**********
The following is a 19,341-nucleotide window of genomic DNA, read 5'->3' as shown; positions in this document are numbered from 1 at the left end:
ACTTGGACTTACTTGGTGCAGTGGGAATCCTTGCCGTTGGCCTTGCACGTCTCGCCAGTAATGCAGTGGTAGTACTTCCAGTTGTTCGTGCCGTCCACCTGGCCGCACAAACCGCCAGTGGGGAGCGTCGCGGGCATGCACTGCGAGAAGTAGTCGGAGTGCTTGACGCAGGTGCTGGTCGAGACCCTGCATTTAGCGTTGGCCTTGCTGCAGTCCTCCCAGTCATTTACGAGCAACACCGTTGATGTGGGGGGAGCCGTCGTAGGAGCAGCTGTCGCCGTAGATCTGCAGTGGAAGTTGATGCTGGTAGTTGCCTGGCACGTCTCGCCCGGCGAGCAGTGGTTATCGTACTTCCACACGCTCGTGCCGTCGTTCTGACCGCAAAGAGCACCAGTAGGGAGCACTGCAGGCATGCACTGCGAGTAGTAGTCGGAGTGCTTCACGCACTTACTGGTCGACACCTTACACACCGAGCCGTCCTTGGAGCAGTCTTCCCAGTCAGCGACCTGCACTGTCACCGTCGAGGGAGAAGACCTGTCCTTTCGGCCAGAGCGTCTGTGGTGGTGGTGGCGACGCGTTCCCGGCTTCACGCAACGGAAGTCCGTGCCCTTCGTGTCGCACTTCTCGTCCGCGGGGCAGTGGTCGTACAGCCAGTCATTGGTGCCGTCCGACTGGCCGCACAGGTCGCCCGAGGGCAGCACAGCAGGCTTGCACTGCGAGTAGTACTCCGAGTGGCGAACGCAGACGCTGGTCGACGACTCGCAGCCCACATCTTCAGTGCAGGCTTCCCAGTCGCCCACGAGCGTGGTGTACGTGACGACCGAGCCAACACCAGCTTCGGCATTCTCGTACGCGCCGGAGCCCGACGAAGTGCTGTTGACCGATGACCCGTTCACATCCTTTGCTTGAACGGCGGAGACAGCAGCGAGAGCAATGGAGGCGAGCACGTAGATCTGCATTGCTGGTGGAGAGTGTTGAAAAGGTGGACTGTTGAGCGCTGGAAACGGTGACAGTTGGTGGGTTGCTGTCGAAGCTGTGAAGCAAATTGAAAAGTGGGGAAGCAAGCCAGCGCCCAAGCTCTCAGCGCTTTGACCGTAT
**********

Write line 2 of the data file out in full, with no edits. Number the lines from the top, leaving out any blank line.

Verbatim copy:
ACTTGGACTTACTTGGTGCAGTGGGAATCCTTGCCGTTGGCCTTGCACGTCTCGCCAGTAATGCAGTGGTAGTACTTCCAGTTGTTCGTGCCGTCCACCTGGCCGCACAAACCGCCAGTGGGGAGCGTCGCGGGCATGCACTGCGAGAAGTAGTCGGAGTGCTTGACGCAGGTGCTGGTCGAGACCCTGCATTTAGCGTTGGCCTTGCTGCAGTCCTCCCAGTCATTTACGAGCAACACCGTTGATGTGGGGGGAGCCGTCGTAGGAGCAGCTGTCGCCGTAGATCTGCAGTGGAAGTTGATGCTGGTAGTTGCCTGGCACGTCTCGCCCGGCGAGCAGTGGTTATCGTACTTCCACACGCTCGTGCCGTCGTTCTGACCGCAAAGAGCACCAGTAGGGAGCACTGCAGGCATGCACTGCGAGTAGTAGTCGGAGTGCTTCACGCACTTACTGGTCGACACCTTACACACCGAGCCGTCCTTGGAGCAGTCTTCCCAGTCAGCGACCTGCACTGTCACCGTCGAGGGAGAAGACCTGTCCTTTCGGCCAGAGCGTCTGTGGTGGTGGTGGCGACGCGTTCCCGGCTTCACGCAACGGAAGTCCGTGCCCTTCGTGTCGCACTTCTCGTCCGCGGGGCAGTGGTCGTACAGCCAGTCATTGGTGCCGTCCGACTGGCCGCACAGGTCGCCCGAGGGCAGCACAGCAGGCTTGCACTGCGAGTAGTACTCCGAGTGGCGAACGCAGACGCTGGTCGACGACTCGCAGCCCACATCTTCAGTGCAGGCTTCCCAGTCGCCCACGAGCGTGGTGTACGTGACGACCGAGCCAACACCAGCTTCGGCATTCTCGTACGCGCCGGAGCCCGACGAAGTGCTGTTGACCGATGACCCGTTCACATCCTTTGCTTGAACGGCGGAGACAGCAGCGAGAGCAATGGAGGCGAGCACGTAGATCTGCATTGCTGGTGGAGAGTGTTGAAAAGGTGGACTGTTGAGCGCTGGAAACGGTGACAGTTGGTGGGTTGCTGTCGAAGCTGTGAAGCAAATTGAAAAGTGGGGAAGCAAGCCAGCGCCCAAGCTCTCAGCGCTTTGACCGTAT